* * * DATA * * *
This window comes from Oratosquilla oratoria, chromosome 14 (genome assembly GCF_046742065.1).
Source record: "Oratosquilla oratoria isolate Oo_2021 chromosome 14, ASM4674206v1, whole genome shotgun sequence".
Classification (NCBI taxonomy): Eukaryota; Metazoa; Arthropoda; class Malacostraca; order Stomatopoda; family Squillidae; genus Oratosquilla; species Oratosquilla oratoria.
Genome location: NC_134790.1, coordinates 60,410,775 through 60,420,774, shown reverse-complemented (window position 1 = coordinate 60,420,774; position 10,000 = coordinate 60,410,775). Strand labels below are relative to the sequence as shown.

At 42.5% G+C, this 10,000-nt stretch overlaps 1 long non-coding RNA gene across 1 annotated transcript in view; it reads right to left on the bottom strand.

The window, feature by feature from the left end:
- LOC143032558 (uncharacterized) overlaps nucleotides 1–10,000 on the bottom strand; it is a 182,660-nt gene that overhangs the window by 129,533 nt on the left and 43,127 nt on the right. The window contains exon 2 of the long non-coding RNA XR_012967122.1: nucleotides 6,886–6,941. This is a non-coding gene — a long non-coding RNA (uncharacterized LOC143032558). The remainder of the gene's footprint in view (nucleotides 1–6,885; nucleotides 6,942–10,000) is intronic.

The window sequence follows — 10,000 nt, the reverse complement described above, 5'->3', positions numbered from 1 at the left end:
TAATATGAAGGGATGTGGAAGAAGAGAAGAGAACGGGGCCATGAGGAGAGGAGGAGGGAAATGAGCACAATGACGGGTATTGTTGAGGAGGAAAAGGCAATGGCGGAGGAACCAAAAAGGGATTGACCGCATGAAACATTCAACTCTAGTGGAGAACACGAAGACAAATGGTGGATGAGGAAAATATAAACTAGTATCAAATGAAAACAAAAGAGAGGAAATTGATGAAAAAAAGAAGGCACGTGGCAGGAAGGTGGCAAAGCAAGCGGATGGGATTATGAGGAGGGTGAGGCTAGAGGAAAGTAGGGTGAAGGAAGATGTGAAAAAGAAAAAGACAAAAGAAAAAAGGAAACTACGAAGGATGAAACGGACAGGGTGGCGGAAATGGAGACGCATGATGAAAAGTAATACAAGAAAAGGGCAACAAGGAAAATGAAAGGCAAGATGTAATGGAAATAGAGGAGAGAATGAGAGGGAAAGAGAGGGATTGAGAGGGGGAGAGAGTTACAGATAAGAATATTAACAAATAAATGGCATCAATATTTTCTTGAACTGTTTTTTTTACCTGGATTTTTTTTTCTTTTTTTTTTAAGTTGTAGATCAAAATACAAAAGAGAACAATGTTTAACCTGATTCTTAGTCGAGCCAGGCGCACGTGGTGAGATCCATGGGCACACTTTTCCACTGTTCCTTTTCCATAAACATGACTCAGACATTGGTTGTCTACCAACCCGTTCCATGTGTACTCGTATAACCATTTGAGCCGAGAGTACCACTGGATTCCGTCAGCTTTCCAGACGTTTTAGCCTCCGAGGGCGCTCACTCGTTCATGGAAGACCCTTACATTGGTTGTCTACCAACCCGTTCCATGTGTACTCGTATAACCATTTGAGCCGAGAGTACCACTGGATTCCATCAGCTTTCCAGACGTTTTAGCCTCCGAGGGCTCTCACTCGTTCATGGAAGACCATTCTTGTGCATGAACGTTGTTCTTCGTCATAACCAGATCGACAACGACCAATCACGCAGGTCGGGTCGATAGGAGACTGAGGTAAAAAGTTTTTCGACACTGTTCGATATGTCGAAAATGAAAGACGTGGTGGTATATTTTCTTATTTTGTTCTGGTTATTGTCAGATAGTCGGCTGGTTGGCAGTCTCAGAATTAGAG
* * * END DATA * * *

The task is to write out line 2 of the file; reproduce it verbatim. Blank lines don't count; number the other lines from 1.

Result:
Source record: "Oratosquilla oratoria isolate Oo_2021 chromosome 14, ASM4674206v1, whole genome shotgun sequence".